Human movements can inform the spatial scale of interventions against COVID-19 transmission

Status: Paper under peer review | First online: 26-10-2020 | Last update: 26-10-2020

This study has not yet been peer reviewed.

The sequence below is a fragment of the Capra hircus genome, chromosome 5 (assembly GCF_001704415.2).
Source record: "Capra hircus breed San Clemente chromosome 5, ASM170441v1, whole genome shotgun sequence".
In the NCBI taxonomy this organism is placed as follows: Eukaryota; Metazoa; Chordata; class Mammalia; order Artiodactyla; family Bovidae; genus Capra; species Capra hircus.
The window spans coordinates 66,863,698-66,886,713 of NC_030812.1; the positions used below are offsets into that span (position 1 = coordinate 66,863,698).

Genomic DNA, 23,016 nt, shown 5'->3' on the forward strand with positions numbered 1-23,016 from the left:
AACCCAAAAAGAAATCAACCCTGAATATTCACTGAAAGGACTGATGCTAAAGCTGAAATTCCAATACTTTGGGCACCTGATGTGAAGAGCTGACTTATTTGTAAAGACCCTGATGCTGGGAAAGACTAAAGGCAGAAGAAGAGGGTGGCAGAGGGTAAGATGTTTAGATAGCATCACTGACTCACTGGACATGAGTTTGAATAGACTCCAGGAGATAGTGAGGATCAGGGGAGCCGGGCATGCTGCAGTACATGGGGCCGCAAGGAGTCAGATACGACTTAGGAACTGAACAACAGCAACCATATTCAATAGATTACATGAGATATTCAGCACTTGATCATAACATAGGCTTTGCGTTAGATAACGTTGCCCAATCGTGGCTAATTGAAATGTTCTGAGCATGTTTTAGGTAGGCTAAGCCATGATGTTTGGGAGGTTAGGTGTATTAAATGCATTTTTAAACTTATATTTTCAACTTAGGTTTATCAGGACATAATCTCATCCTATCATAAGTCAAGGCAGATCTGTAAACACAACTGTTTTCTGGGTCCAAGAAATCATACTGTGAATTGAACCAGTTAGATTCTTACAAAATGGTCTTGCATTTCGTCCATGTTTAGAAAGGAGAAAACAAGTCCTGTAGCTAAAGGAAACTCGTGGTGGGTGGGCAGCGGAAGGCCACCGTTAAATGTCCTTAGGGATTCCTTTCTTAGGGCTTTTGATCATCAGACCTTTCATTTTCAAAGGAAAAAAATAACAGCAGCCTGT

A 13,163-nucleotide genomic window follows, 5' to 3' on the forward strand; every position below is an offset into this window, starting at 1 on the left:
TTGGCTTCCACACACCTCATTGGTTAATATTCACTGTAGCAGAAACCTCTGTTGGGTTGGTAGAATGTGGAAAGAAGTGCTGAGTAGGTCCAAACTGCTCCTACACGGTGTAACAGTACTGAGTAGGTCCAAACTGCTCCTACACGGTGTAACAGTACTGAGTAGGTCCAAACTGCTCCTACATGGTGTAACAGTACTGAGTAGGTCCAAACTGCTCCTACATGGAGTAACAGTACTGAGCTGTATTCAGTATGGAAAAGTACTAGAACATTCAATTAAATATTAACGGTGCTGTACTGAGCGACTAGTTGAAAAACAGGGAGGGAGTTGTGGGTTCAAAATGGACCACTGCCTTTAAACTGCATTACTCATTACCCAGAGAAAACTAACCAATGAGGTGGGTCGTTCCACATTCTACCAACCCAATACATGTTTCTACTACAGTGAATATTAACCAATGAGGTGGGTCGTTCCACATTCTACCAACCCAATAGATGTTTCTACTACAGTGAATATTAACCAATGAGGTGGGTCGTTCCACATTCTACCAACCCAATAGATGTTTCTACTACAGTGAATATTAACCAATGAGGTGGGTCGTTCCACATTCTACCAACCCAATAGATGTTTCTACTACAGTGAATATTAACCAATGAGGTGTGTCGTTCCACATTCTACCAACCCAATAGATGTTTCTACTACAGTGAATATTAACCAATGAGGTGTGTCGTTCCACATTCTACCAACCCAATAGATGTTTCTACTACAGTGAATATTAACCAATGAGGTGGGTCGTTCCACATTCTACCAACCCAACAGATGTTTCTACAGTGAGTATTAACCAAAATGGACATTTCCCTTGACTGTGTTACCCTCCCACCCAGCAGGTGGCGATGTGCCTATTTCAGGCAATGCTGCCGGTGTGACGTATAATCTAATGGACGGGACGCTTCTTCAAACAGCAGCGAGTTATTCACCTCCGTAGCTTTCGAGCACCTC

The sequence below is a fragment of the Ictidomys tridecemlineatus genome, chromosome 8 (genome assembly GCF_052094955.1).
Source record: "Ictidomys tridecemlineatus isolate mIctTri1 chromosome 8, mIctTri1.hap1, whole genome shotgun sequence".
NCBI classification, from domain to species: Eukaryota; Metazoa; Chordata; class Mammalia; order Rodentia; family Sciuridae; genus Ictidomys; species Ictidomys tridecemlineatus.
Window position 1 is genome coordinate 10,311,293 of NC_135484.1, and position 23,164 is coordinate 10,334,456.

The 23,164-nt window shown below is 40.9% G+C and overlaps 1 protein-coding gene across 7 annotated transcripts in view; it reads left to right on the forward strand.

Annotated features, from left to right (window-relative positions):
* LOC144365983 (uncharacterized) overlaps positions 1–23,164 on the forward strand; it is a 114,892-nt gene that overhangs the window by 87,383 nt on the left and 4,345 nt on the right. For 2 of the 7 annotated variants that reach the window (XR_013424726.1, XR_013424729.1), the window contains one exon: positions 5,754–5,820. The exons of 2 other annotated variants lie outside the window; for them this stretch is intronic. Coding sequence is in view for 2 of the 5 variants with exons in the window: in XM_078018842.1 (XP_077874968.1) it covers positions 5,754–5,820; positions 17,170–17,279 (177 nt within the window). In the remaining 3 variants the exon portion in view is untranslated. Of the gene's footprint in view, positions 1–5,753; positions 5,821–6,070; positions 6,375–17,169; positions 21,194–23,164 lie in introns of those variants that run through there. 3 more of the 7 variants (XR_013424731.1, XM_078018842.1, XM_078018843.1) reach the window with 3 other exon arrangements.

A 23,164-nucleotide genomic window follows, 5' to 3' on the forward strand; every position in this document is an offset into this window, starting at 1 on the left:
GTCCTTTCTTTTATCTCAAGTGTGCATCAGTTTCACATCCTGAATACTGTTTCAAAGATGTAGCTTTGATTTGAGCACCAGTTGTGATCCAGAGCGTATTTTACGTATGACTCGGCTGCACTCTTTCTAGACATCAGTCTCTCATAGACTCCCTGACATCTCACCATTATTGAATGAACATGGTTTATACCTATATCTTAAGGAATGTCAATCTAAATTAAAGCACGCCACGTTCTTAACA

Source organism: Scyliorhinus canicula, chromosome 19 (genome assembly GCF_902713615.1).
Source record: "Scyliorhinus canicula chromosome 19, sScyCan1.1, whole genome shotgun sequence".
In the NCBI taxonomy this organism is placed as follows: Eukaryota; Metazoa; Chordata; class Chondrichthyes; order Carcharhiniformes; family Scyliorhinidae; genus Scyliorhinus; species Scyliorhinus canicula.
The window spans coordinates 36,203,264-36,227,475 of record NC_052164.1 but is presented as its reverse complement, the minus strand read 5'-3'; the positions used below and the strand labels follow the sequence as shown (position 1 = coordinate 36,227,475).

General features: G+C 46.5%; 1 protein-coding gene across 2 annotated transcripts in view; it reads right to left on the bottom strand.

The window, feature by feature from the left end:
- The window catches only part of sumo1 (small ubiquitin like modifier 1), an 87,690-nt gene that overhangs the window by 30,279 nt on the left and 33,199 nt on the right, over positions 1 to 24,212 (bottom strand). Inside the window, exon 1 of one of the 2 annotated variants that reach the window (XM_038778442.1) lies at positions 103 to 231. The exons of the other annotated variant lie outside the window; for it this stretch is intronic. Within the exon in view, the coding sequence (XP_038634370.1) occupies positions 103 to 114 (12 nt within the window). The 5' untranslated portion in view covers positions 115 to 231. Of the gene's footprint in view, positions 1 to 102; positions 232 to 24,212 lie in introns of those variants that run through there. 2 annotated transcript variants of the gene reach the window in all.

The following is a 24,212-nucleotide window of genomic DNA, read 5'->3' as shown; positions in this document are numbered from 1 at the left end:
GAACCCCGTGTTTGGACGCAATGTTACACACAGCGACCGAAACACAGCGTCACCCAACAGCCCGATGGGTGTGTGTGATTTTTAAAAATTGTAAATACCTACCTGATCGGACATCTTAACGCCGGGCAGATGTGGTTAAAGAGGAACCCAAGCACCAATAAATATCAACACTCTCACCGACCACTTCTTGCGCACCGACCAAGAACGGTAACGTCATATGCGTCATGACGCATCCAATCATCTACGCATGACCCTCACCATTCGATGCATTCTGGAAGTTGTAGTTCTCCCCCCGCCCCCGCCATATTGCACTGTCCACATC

The UK enacted an intensive, nationwide lockdown on March 23 2020 to mitigate transmission of COVID-19. As restrictions began to ease, resurgence in transmission has been targeted by geographically-limited interventions of various stringencies. Determining the optimal spatial scale for local interventions is critical to ensure interventions reach the most at risk areas without unnecessarily restricting areas at low risk of resurgence. Here we use detailed human mobility data from Facebook to determine the spatially-explicit network community structure of the UK before and during the lockdown period, and how that has changed in response to the easing of restrictions and to locally-targeted interventions. We found that the mobility network became more sparse and the number of mobility communities decreased under the national lockdown. During this period, there was no evidence of re-routing in the network. Communities in which locally-targeted interventions have happened following resurgence did not show reorganization but did show small decreases in measurable mobility effects in the Facebook dataset. We propose that geographic communities detected in Facebook or other mobility data be part of decision making for determining the spatial extent or boundaries of interventions in the UK. These data are available in near real-time, and allow quantification of changes in the distribution of the population across the UK, as well as people’s travel patterns to give data-driven metrics for geographically-targeted interventions.

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